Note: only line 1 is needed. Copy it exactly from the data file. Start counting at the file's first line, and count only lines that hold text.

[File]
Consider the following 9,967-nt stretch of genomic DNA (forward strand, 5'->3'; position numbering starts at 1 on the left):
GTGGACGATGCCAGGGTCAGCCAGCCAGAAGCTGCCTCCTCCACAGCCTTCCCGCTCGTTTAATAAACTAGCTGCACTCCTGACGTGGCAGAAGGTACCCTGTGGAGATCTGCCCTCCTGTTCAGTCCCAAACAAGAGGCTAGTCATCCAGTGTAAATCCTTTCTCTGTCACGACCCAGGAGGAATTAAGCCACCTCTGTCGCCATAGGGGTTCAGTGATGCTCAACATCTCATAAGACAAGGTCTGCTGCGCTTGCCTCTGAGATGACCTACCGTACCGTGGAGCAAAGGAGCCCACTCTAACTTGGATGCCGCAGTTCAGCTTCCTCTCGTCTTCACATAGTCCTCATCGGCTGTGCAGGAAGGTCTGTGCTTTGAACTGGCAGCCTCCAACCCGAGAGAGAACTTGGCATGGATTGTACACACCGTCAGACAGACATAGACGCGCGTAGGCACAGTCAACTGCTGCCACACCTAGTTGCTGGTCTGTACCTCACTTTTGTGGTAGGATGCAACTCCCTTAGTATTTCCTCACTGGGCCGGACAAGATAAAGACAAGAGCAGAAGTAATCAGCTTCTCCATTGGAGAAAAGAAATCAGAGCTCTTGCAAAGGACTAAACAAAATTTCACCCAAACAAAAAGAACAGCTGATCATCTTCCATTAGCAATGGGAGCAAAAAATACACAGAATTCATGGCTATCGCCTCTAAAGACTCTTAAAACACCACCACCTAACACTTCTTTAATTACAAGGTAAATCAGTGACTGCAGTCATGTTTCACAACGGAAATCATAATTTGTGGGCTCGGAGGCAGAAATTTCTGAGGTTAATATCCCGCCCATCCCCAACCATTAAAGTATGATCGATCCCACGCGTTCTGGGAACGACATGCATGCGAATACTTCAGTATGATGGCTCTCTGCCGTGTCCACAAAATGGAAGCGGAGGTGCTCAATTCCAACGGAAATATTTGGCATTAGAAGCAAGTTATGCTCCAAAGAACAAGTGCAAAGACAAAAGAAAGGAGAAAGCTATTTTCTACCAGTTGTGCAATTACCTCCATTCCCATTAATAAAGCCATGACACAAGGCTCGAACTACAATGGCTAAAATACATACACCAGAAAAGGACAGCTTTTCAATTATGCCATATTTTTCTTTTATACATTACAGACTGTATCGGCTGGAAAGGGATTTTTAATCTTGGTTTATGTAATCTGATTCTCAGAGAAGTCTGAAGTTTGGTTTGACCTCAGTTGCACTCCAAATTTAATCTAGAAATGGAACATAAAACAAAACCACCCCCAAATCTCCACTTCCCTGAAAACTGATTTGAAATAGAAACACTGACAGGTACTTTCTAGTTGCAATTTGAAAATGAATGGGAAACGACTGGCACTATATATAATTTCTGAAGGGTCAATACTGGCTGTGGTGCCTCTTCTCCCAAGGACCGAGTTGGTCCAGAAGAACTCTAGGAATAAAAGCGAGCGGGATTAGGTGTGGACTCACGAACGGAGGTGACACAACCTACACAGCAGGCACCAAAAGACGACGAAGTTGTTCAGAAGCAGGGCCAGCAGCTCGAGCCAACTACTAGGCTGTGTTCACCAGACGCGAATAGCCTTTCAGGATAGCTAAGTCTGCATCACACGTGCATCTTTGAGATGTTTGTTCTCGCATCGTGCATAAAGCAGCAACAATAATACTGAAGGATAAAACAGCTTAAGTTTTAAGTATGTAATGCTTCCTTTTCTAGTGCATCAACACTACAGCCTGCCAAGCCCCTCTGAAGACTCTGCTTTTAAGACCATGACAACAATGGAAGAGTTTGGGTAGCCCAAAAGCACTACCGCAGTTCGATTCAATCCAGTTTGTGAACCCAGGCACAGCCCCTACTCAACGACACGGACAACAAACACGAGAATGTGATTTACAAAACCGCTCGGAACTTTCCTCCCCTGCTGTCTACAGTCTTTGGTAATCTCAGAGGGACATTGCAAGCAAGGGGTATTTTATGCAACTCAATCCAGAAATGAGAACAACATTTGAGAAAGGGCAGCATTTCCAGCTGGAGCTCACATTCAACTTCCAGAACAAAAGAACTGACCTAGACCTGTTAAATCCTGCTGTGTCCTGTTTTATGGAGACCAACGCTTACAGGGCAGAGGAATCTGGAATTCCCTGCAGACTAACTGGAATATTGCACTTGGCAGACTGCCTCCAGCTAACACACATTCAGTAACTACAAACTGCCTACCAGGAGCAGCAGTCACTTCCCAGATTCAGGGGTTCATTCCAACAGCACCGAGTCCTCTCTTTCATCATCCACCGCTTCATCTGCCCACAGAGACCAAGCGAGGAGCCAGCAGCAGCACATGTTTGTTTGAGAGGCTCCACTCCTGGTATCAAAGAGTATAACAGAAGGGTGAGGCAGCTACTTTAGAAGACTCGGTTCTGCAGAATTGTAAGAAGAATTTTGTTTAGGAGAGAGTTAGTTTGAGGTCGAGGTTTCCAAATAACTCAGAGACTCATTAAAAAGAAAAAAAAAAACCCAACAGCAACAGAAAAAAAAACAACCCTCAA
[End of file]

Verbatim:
Consider the following 9,967-nt stretch of genomic DNA (forward strand, 5'->3'; position numbering starts at 1 on the left):